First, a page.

Were the Dutch “recovery” results really “impressive,” as claimed in the FITNET-NHS recruitment ad? Not if you consider that the investigators did not pre-specify the definition of “recovery.” They created it after viewing the results, so these were post-hoc findings. Post-hoc findings carry much less weight than pre-specified ones and it is inappropriate to cite them without noting that they are post-hoc. Yet the recruitment ad does not mention this key fact. [A recruitment video on the FITNET-NHS website also includes the “recovery” claim.]
The Dutch FITNET investigators are longtime associates of members of the PACE team. But even two of the PACE authors, in a Lancet commentary, expressed skepticism about these “recovery” figures. They noted pointedly that these were post-hoc results and that “the criteria used to define recovery were not stringent.” If that’s the case, why did the FITNET-NHS recruitment ad promote these same results to GPs as “impressive”?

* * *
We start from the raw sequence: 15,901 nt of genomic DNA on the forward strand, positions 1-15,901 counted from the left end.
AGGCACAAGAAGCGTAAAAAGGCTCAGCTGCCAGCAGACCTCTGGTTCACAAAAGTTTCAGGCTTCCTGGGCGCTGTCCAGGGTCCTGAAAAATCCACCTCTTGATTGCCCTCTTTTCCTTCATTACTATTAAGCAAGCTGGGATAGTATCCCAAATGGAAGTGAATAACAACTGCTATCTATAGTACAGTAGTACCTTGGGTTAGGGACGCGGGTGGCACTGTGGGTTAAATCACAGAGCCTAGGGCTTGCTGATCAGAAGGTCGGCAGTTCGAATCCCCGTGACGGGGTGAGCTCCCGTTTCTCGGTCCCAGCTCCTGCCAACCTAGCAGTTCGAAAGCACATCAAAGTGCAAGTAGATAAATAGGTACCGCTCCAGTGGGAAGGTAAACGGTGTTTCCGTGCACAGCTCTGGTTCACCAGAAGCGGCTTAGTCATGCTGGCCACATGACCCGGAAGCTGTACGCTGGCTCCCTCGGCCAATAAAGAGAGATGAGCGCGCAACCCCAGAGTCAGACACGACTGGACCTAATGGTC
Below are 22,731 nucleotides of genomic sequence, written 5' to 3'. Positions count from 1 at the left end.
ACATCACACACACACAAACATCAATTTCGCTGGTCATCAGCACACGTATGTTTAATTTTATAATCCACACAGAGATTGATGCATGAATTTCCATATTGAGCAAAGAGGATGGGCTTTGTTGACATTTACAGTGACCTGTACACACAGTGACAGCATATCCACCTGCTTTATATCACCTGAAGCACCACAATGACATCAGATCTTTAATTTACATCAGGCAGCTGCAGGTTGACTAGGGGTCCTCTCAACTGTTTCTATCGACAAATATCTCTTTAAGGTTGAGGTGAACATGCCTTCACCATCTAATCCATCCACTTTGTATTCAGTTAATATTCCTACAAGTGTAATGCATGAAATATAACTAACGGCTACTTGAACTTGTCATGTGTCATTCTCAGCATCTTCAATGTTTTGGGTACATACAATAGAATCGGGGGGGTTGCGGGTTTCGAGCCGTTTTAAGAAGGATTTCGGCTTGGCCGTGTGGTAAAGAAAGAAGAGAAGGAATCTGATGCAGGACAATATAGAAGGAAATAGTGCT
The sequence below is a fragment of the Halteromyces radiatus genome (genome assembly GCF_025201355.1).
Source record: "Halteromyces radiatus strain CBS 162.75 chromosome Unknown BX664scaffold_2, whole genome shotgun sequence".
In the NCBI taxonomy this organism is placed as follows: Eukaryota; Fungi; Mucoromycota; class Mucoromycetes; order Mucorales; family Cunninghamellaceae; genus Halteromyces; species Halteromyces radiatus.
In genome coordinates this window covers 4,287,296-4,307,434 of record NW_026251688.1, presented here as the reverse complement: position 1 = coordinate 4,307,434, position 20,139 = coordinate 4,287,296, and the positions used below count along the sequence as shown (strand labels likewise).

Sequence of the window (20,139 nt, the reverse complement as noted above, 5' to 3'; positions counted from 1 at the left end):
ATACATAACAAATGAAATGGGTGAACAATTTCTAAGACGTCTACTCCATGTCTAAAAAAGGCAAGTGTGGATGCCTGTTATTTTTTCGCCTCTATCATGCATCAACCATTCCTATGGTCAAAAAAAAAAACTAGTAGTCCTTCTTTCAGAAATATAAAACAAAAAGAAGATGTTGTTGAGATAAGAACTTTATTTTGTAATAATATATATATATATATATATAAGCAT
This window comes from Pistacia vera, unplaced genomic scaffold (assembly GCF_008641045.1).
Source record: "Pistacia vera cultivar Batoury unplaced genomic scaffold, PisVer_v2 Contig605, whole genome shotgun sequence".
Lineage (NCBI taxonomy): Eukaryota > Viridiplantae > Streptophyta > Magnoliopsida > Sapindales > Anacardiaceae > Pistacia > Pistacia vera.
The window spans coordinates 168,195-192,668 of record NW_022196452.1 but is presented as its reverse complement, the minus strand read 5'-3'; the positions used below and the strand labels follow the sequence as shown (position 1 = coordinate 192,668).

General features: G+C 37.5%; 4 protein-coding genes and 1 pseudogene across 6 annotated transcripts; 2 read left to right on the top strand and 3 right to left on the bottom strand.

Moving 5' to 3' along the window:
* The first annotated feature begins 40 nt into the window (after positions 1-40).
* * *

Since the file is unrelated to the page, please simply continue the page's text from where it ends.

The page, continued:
What about the claim that findings from the Dutch online CBT group were maintained at long-term follow up? That’s true, as far as it goes. But the recruitment ad does not mention the salient detail that other trial participants scored the same at long-term follow-up as those assigned to the online CBT arm. In other words, the treatment conferred no long-term benefits, according to the study’s findings. A clinical trial is designed to measure results between treatment groups. To highlight within-group findings rather than between-group findings is a deceptive way to report clinical trial results, whether in a peer-reviewed paper or in a recruitment ad.